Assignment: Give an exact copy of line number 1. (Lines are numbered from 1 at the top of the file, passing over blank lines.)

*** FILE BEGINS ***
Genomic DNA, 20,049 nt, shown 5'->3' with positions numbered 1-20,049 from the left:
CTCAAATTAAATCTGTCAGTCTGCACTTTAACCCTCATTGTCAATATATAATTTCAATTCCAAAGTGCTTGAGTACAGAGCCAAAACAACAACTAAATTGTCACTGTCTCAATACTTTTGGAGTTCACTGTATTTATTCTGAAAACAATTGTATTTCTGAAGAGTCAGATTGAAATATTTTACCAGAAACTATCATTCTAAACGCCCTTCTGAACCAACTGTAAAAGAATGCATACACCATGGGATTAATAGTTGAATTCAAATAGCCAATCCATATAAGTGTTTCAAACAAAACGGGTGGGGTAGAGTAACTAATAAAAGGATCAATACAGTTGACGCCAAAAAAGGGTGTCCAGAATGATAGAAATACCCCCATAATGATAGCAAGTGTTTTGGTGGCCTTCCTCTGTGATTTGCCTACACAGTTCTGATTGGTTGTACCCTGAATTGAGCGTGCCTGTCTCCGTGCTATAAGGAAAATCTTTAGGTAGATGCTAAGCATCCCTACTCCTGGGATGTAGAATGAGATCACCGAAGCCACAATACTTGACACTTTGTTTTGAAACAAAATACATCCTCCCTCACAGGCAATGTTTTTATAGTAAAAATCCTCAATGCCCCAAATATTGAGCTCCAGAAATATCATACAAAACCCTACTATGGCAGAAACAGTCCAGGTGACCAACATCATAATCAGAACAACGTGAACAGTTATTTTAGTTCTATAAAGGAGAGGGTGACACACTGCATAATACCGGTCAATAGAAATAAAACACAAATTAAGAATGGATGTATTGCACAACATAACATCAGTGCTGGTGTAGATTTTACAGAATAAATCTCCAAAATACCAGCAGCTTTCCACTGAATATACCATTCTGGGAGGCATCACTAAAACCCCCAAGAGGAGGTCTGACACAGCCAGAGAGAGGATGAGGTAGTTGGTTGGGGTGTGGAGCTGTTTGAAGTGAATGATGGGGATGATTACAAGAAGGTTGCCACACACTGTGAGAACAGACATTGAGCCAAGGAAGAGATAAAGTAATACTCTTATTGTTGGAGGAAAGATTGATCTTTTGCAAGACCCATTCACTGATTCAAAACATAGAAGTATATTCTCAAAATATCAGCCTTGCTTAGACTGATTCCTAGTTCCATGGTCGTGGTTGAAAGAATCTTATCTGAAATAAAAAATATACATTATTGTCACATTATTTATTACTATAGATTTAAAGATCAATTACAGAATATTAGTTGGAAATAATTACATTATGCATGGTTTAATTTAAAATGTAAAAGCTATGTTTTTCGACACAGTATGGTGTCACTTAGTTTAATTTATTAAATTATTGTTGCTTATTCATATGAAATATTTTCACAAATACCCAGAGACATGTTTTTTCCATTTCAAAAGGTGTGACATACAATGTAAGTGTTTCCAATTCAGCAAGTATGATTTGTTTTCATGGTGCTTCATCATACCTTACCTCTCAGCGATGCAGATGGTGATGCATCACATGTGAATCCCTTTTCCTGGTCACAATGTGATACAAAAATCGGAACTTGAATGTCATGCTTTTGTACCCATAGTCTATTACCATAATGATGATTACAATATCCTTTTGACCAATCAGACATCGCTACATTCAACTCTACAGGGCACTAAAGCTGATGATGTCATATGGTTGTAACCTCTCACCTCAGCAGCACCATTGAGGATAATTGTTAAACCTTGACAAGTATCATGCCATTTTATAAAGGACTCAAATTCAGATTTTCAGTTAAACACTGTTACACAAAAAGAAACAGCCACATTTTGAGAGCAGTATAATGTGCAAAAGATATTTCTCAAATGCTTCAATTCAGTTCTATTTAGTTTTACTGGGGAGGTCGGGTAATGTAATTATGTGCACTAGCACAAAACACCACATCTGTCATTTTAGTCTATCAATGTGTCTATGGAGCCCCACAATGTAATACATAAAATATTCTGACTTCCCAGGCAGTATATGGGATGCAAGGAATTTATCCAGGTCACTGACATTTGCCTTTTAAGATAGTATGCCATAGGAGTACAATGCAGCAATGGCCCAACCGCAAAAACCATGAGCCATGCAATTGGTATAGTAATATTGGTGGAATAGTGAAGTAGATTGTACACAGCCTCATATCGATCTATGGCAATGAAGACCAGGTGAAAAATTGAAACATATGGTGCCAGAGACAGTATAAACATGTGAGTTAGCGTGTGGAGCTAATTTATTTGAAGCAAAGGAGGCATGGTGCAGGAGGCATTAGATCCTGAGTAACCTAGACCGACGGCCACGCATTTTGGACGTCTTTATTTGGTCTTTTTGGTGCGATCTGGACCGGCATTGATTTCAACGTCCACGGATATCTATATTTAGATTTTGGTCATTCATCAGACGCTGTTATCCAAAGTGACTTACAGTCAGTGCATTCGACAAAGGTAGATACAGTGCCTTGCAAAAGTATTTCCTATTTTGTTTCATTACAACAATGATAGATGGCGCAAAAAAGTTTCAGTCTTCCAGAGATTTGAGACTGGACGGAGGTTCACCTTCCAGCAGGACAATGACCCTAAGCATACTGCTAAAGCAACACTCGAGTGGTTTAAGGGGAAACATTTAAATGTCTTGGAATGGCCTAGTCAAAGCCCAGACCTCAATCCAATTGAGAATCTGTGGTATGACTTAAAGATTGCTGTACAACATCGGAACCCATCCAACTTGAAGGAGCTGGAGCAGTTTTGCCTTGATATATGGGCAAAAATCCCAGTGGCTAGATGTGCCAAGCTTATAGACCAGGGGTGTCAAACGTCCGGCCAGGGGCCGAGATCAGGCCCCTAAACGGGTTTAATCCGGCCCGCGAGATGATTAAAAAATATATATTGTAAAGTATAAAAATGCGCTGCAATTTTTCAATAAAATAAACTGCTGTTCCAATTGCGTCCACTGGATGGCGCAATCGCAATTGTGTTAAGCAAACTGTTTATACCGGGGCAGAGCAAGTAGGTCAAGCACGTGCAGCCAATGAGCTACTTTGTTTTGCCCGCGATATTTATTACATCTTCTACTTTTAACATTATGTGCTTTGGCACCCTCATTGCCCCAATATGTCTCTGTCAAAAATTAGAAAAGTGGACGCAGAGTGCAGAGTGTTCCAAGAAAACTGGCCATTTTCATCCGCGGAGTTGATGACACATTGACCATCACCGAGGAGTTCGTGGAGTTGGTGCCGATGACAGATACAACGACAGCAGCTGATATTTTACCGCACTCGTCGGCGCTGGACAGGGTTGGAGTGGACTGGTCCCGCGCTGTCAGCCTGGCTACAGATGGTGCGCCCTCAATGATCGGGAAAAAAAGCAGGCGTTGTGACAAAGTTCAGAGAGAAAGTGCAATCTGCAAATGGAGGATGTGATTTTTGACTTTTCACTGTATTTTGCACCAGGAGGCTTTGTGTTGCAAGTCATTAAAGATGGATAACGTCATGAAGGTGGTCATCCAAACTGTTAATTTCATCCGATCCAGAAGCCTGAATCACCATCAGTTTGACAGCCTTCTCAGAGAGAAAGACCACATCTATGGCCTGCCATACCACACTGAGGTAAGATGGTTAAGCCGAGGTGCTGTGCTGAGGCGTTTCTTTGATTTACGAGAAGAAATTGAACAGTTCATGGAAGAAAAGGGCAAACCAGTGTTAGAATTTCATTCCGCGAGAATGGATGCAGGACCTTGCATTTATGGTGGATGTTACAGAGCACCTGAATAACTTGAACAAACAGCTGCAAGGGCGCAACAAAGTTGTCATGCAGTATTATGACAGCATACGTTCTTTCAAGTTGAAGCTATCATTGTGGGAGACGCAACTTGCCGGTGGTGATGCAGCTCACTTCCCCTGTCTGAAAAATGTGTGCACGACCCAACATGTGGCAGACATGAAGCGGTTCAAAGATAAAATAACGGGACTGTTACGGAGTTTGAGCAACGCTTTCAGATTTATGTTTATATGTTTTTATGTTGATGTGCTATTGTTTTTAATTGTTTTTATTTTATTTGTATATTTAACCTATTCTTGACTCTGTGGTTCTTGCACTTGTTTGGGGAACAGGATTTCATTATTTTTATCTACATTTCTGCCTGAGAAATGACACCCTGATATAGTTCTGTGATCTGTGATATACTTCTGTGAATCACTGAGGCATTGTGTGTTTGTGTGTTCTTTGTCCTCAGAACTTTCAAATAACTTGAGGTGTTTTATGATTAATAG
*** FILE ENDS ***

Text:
Genomic DNA, 20,049 nt, shown 5'->3' with positions numbered 1-20,049 from the left: